The Biden administration has found yet another way to tighten restrictions on Huawei and other Chinese companies that the US government has designated as national security threats. Both sides of the political aisle in the US have gone after the smartphone and networking giant, starting with the Trump administration in 2019. The latest restriction: there will no longer be special exceptions for network operators using Huawei’s equipment.
The new law, called the “Secure Equipment Act of 2021,” will require the FCC “to establish rules stating that it will no longer review or approve any authorization application” for “radio frequency devices that pose a national security risk.” The law covers any company that lands on the list of untrusted companies, which currently covers Huawei, ZTE, Hikvision, Hytera, and Dahua Technology. The Federal Communications Commission previously banned US companies from using networking gear from these providers. It also ordered ISPs to replace any existing equipment, and Congress established a $1.9 billion equipment replacement fund, lovingly nicknamed the “Huawei Rip & Replace” program, to make it happen. Flying in the face of all this anti-Huawei action was the FCC’s ability to approve exceptions on a case-by-case basis, and now this loophole has been closed.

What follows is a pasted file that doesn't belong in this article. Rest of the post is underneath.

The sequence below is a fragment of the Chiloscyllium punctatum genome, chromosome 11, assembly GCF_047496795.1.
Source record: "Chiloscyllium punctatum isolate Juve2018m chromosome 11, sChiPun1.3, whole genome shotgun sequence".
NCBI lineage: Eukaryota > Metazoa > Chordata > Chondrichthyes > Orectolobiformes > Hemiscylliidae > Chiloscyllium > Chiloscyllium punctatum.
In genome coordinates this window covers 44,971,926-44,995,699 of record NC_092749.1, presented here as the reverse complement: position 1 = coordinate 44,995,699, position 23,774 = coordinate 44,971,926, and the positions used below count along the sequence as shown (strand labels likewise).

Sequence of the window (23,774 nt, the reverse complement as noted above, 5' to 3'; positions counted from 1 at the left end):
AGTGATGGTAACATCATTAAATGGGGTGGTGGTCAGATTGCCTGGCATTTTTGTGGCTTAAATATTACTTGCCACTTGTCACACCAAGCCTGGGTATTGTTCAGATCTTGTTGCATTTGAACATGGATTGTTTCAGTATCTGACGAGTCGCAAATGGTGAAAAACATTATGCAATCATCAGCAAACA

FCC Commissioner Brendan Carr has been pushing for this legislation to pass, saying back in March, “Once we have determined that Huawei or other gear poses an unacceptable national security risk, it makes no sense to allow that exact same equipment to be purchased and inserted into our communications networks as long as federal dollars are not involved. The presence of these insecure devices in our networks is the threat, not the source of funding used to purchase them.”
The one part of Huawei that still isn’t banned in the US is Honor, Huawei’s smartphone brand that was spun off as a separate company after the Huawei ban. Honor is a value-oriented sub-brand of Huawei, similar to how the US automotive giant General Motors owns Chevy, Cadillac, GMC, and other brands aimed at different markets. Huawei sold Honor to a company called “Shenzhen Zhixin New Information Technology Co., Ltd.,” which the Associated Press reports is still a state-owned company. Honor has the same parts, suppliers, software, and executives as Huawei, with the only real difference being that it makes phones and not networking equipment.
Honor is now one of the fastest-growing brands in China, filling the vacuum left by Huawei now that US sanctions are limiting Huawei’s ability to sell phones. News about a possible Honor ban came in September from The Washington Post, which said US officials were still unsure if the company posed a security threat.